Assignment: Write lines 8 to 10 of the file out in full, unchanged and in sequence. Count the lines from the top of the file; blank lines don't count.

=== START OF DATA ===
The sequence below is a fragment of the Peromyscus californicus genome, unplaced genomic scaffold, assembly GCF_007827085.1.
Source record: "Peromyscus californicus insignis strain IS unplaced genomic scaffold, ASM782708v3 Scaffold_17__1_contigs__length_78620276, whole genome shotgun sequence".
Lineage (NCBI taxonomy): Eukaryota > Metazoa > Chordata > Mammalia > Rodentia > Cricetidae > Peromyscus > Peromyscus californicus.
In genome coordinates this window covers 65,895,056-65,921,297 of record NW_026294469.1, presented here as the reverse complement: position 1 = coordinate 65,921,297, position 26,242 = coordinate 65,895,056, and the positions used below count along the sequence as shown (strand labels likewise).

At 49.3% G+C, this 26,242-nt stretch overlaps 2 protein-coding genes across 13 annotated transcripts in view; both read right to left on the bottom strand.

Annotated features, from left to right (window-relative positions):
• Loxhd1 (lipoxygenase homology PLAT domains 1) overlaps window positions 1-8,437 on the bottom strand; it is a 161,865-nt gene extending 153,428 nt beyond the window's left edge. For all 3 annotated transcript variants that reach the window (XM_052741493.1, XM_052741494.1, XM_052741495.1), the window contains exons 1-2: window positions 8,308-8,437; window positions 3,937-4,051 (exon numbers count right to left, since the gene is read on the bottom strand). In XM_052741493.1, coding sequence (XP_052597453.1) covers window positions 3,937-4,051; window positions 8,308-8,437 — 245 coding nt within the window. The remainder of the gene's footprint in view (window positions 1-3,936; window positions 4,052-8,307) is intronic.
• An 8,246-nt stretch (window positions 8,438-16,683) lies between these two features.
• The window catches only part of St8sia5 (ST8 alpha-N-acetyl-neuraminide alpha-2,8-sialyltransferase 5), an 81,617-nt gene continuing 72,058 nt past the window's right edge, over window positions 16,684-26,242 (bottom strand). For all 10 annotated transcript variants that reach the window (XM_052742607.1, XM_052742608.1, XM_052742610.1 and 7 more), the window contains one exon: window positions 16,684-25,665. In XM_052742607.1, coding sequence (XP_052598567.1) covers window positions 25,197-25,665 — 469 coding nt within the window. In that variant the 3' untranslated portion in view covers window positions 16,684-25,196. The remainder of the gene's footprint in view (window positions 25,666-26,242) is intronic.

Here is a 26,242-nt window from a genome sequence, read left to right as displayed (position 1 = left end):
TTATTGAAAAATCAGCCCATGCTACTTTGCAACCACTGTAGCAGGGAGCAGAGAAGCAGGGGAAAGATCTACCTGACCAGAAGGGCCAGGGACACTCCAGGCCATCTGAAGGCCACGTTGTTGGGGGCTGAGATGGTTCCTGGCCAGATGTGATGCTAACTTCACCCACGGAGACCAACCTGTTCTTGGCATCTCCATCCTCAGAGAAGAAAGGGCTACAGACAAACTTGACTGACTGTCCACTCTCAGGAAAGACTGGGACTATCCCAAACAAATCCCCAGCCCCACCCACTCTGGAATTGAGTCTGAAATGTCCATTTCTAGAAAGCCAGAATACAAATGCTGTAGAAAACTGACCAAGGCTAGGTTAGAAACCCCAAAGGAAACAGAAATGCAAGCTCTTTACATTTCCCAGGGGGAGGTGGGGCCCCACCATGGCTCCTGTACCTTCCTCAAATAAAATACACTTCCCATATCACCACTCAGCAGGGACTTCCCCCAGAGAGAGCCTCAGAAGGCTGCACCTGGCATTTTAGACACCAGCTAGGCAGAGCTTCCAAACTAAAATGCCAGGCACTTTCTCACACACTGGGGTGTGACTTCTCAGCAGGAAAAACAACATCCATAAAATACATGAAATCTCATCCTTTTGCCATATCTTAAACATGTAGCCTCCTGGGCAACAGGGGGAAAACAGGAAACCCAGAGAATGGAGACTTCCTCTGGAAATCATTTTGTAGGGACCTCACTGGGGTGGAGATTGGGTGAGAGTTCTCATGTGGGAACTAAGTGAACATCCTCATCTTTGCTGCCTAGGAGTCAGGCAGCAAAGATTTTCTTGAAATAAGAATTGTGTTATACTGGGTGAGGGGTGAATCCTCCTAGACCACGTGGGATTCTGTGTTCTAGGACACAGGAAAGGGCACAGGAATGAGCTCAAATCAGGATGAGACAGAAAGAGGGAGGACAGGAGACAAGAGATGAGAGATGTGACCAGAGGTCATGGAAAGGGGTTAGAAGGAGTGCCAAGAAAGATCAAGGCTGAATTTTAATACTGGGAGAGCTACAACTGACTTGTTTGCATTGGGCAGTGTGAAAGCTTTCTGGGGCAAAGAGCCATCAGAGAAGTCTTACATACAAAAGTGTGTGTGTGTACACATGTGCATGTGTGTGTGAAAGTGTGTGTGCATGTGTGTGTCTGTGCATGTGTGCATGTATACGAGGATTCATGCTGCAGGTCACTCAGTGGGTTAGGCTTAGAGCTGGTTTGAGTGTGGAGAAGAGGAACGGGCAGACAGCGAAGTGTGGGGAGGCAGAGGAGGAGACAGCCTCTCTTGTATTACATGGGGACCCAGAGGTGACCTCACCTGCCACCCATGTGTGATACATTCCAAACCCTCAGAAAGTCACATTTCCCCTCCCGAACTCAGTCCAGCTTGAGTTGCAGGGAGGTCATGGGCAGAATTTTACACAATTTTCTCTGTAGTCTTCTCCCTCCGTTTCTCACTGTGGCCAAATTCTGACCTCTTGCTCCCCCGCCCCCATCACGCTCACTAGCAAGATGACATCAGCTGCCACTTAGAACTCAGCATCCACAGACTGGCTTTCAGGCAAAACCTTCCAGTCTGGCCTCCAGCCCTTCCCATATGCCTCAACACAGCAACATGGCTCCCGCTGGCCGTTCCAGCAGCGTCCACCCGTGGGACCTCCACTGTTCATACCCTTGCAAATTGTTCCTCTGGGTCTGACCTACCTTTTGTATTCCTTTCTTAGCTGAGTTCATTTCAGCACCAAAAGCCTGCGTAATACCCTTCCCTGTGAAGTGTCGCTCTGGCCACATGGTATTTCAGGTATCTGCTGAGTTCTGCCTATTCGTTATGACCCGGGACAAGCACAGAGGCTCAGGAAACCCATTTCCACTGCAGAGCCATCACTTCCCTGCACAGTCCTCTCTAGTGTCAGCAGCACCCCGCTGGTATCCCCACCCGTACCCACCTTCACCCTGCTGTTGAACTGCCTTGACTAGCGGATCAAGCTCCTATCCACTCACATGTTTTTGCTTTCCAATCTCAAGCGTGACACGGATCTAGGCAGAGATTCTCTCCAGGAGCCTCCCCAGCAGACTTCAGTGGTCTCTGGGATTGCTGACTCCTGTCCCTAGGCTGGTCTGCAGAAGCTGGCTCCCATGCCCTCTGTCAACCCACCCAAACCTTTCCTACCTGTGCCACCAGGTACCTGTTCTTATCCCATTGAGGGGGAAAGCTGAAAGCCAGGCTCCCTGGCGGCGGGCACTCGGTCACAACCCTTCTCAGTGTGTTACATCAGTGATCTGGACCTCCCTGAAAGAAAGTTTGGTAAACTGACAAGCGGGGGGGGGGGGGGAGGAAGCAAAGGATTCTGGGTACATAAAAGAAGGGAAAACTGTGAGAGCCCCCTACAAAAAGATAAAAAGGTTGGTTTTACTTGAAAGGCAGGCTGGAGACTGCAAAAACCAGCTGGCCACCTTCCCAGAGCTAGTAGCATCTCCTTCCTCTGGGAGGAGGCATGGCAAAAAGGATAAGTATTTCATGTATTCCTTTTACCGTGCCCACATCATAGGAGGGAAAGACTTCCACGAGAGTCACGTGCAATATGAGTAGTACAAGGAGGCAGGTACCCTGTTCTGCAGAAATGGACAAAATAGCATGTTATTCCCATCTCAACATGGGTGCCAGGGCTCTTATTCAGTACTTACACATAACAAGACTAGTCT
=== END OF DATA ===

• An 8,246-nt stretch (window positions 8,438-16,683) lies between these two features.
• The window catches only part of St8sia5 (ST8 alpha-N-acetyl-neuraminide alpha-2,8-sialyltransferase 5), an 81,617-nt gene continuing 72,058 nt past the window's right edge, over window positions 16,684-26,242 (bottom strand). For all 10 annotated transcript variants that reach the window (XM_052742607.1, XM_052742608.1, XM_052742610.1 and 7 more), the window contains one exon: window positions 16,684-25,665. In XM_052742607.1, coding sequence (XP_052598567.1) covers window positions 25,197-25,665 — 469 coding nt within the window. In that variant the 3' untranslated portion in view covers window positions 16,684-25,196. The remainder of the gene's footprint in view (window positions 25,666-26,242) is intronic.

Here is a 26,242-nt window from a genome sequence, read left to right as displayed (position 1 = left end):